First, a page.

Alasthor are a band from Mexico that plays a mixture of black and doom metal and this is a review of their self titled 2013 ep which was released by Satanath Records.
A very dark and atmospheric synth sound starts off the ep and after the intro the heavy and atmospheric starts start to mix them along with some grim black metal screams and the slower sections of the songs mix in a great amount of doom metal elements and the music is also very heavily rooted in the early 90's.
Clean playing can be heard in certain sections of the recording along with a small amount of spoken word parts and there is also a brief use of death metal growls and when the music speeds up it brings in more of a raw and depressive style of black metal along with a small amount of blast beats while the riffing also adds melodies onto some of the tracks and they close the ep with a cover of Burzum's "Lost Wisdom".
Alasthor plays a musical style that takes the 90's and depressive styles of black metal and mixes it with doom metal to create a sound of their own, the production sounds very dark, raw and old school while the lyrics cover death, negativity, and grief themes.
In my opinion Alasthor are a very great sounding mixture of black and doom metal and if you are a fan of those musical genres, you should check out this band. RECOMMENDED TRACKS INCLUDE "Cult of the Dead" and "Into the Depths Of The Universe".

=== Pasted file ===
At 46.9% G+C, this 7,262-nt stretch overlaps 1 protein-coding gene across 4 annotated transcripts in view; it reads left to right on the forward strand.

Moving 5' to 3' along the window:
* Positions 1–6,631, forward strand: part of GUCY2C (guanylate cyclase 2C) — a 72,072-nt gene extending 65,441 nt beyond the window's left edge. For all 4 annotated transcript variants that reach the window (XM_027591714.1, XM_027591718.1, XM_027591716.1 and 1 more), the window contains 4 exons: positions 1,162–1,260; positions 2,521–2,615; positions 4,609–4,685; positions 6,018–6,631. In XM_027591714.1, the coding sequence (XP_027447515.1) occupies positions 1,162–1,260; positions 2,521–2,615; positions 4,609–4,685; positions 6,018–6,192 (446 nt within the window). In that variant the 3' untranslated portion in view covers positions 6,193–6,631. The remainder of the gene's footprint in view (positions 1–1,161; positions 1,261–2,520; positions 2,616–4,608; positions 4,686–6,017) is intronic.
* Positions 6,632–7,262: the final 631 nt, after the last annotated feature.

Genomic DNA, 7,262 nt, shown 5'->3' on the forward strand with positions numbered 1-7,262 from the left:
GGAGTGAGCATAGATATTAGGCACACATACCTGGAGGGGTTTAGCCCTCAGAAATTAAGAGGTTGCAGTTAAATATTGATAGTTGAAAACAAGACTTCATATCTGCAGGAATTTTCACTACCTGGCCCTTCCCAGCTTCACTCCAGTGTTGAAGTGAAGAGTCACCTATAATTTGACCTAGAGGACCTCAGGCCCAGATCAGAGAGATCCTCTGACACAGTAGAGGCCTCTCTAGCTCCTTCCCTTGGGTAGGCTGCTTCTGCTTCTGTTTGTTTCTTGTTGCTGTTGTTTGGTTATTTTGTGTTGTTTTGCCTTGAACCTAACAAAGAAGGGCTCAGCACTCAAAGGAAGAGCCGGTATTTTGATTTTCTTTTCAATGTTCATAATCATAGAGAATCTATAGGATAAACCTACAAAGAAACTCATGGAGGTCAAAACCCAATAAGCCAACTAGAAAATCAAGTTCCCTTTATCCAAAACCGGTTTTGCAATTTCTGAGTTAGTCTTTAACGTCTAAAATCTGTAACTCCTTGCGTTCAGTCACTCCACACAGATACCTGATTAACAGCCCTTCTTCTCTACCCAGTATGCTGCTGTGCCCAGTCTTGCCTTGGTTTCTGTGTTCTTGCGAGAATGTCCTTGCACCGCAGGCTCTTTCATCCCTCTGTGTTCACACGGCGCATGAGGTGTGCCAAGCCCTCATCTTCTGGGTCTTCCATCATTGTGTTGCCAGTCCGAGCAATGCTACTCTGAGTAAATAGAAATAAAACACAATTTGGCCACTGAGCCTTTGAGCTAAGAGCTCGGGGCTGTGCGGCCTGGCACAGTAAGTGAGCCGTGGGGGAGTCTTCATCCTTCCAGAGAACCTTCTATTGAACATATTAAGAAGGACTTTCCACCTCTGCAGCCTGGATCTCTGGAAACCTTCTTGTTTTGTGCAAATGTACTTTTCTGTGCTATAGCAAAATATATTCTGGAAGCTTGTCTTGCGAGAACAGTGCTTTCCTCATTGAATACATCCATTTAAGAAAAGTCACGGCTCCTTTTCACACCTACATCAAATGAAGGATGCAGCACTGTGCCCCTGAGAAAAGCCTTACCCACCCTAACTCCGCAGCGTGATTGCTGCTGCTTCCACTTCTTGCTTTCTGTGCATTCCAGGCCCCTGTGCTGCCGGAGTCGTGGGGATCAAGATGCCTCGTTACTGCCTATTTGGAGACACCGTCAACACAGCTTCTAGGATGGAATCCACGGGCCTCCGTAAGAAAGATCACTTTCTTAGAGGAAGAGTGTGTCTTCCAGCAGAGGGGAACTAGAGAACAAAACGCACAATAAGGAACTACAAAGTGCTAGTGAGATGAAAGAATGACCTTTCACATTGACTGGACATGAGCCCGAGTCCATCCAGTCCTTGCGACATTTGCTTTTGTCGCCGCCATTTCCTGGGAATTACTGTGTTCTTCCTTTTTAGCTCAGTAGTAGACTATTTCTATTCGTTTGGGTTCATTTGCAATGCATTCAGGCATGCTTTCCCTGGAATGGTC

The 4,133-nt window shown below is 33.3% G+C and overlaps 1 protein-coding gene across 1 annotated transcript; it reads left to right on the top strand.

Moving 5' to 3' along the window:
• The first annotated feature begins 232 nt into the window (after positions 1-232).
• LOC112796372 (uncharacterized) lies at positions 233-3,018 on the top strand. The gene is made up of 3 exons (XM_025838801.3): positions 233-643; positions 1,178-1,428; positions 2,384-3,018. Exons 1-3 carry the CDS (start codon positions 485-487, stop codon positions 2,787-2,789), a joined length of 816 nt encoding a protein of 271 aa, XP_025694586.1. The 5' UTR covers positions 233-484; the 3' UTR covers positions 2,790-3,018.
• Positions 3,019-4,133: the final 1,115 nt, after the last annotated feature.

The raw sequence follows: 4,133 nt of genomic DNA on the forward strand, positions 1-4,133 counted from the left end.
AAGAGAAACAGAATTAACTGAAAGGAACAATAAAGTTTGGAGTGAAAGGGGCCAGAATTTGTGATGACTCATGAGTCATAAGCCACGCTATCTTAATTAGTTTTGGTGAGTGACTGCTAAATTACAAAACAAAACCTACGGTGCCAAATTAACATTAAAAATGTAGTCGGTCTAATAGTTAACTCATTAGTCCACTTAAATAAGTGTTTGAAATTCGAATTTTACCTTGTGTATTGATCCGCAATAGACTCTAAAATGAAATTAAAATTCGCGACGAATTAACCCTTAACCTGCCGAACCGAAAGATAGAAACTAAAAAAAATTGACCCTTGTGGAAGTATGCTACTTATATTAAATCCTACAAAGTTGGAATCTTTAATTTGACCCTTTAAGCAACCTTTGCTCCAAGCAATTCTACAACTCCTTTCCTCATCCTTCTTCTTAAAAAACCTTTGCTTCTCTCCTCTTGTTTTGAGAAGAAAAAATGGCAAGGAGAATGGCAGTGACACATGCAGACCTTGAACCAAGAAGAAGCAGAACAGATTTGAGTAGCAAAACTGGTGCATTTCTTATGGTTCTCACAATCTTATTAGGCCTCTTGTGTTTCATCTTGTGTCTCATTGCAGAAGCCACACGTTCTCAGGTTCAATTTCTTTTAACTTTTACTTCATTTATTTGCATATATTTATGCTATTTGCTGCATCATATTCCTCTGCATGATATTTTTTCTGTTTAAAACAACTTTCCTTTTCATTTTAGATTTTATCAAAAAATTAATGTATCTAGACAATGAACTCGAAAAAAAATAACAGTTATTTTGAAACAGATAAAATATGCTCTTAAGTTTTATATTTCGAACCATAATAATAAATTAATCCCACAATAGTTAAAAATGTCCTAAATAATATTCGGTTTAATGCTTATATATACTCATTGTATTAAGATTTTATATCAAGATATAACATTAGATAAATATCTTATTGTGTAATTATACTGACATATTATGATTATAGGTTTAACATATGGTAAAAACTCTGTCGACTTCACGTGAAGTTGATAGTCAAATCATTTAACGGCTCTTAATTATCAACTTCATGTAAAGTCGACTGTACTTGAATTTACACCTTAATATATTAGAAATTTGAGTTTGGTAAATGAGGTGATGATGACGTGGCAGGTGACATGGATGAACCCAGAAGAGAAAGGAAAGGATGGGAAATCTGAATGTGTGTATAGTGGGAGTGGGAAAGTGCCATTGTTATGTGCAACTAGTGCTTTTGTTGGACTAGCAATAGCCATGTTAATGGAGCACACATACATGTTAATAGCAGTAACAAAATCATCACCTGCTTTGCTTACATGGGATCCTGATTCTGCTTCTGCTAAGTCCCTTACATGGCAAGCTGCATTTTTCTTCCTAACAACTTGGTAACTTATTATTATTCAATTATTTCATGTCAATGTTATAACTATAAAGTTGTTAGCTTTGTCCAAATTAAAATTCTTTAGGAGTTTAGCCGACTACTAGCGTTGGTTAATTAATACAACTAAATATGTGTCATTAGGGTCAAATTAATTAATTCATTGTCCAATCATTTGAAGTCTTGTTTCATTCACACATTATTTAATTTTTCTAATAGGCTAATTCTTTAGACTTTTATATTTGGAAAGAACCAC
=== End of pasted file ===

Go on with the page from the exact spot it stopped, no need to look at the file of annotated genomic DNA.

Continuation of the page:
Looking for more soundtracks to your moonlight drives across fog-laden mountain passes? Mexico's Alasthor has something you might be interested in, especially if you have a nostalgic soft spot for the early albums by Hecate Enthroned and Dimmu Borgir. You'll know within twenty seconds of the first full song, 'Cult of the Dead', how you feel about this demo. The recording has a distant cave-like resonance, which aptly suits its Black Metal content - dressed up in pretty keyboards, but with raw core intact.
This is a lean EP: three songs, an intro and an outro, and a bonus Burzum cover. It's basic nice'n'evil Black Metal that calls to mind the time in the 90s when Black Metal was starting to become symphonic, mainly by use of simple synth pads overtop a foundation of rock power chords, quarter-note guitar leads, and serviceable, propulsive drumming. While the bulk of the guitar and drums are loosely but recognizably in the Venom and Hellhammer vein, there's some nice variation included with arpeggio breaks creating some breathing room between heavier sections. Keyboards remain constant, just pressing and holding their assigned chords until the next change. Vocals are mostly the expected Black Metal howl, but occasionally turn up the heat for downright beastly roar at times.
The third song, 'In the Depths of the Universe', is somewhat ambitious and dynamic, the album's real centerpiece. Though there's really not much difference between any of the three songs. Myself, I like this quite a bit: it's a darkly charming throwback to 1994-1996, when (some) Black Metal had found its way into accessible pastures, but the gross commercial spike was still a few years away. Certainly, Alasthor's EP won't make a splash in this decade. But it is most definitely a fun, frosty romp through haunted forests fondly remembered.